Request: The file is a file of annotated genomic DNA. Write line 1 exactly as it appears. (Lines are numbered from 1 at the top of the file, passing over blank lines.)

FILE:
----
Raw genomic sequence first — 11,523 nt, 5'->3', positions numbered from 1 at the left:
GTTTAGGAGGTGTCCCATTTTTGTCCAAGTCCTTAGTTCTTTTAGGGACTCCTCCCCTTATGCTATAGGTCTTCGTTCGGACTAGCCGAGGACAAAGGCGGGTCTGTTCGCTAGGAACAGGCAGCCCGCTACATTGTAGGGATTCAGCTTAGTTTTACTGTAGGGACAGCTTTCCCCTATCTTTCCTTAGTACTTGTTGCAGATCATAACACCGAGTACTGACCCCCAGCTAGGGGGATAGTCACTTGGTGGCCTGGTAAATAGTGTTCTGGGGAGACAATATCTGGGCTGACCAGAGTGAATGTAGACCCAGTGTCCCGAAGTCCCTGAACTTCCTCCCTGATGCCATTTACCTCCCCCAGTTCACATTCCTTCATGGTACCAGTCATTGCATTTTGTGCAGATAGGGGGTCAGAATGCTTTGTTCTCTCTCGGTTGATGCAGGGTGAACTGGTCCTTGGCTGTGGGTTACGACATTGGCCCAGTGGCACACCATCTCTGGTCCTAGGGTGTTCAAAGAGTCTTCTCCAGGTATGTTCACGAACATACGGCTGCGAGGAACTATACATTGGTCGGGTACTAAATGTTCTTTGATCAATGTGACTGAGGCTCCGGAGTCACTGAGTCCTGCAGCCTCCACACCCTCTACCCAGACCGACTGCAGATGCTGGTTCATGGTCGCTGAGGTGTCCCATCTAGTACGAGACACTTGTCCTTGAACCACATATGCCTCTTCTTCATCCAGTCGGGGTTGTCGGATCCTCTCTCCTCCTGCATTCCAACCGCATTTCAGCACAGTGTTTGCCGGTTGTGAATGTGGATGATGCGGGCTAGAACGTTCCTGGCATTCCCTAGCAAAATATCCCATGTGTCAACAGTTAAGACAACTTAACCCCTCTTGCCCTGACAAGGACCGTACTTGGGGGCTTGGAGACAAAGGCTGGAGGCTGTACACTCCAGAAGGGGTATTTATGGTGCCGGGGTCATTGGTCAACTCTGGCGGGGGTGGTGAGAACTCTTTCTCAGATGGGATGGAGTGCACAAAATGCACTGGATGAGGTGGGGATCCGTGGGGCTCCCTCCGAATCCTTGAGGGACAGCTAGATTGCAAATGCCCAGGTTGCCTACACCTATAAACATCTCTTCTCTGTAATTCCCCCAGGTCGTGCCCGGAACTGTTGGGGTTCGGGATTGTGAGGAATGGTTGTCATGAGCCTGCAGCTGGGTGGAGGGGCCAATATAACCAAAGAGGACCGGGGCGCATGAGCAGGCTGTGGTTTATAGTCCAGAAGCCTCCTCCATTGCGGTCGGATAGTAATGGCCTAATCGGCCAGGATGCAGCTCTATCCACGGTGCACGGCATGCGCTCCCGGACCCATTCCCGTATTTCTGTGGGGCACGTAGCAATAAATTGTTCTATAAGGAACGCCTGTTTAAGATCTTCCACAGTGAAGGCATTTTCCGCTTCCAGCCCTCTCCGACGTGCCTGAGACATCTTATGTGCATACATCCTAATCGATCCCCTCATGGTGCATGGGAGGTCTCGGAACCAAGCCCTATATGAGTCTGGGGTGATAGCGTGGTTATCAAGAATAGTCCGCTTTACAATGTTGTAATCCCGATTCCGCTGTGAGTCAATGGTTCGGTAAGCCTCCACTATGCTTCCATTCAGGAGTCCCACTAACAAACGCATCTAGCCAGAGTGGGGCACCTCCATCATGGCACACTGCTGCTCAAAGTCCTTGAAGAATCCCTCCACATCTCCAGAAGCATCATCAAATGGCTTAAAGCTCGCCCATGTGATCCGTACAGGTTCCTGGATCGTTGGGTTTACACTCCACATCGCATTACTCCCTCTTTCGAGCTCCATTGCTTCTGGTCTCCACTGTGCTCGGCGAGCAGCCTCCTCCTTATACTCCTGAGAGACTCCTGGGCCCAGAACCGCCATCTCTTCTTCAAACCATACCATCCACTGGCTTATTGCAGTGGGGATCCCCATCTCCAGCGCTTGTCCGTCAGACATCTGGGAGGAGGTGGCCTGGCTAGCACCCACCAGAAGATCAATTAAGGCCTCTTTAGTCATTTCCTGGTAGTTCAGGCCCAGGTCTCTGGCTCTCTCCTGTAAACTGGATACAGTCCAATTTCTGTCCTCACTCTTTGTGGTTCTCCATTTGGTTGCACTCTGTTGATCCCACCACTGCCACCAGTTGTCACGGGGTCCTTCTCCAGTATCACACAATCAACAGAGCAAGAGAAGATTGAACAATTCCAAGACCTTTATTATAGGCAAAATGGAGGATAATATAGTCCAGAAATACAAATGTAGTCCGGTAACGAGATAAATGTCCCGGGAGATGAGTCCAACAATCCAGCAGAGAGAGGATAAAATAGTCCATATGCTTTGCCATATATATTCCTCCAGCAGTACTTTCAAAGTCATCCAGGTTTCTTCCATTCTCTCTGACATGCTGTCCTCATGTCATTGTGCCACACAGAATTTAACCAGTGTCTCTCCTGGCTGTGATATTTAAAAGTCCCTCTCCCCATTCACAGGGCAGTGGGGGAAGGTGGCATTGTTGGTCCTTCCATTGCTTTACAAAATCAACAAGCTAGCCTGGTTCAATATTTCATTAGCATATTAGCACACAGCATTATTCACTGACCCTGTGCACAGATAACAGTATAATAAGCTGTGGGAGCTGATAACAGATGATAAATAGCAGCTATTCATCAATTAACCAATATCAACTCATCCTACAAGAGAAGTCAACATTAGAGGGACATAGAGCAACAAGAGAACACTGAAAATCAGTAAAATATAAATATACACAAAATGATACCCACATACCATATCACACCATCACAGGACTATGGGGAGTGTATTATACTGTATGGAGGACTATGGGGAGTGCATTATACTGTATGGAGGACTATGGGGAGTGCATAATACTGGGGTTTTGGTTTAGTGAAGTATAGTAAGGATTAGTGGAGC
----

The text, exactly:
Raw genomic sequence first — 11,523 nt, 5'->3', positions numbered from 1 at the left: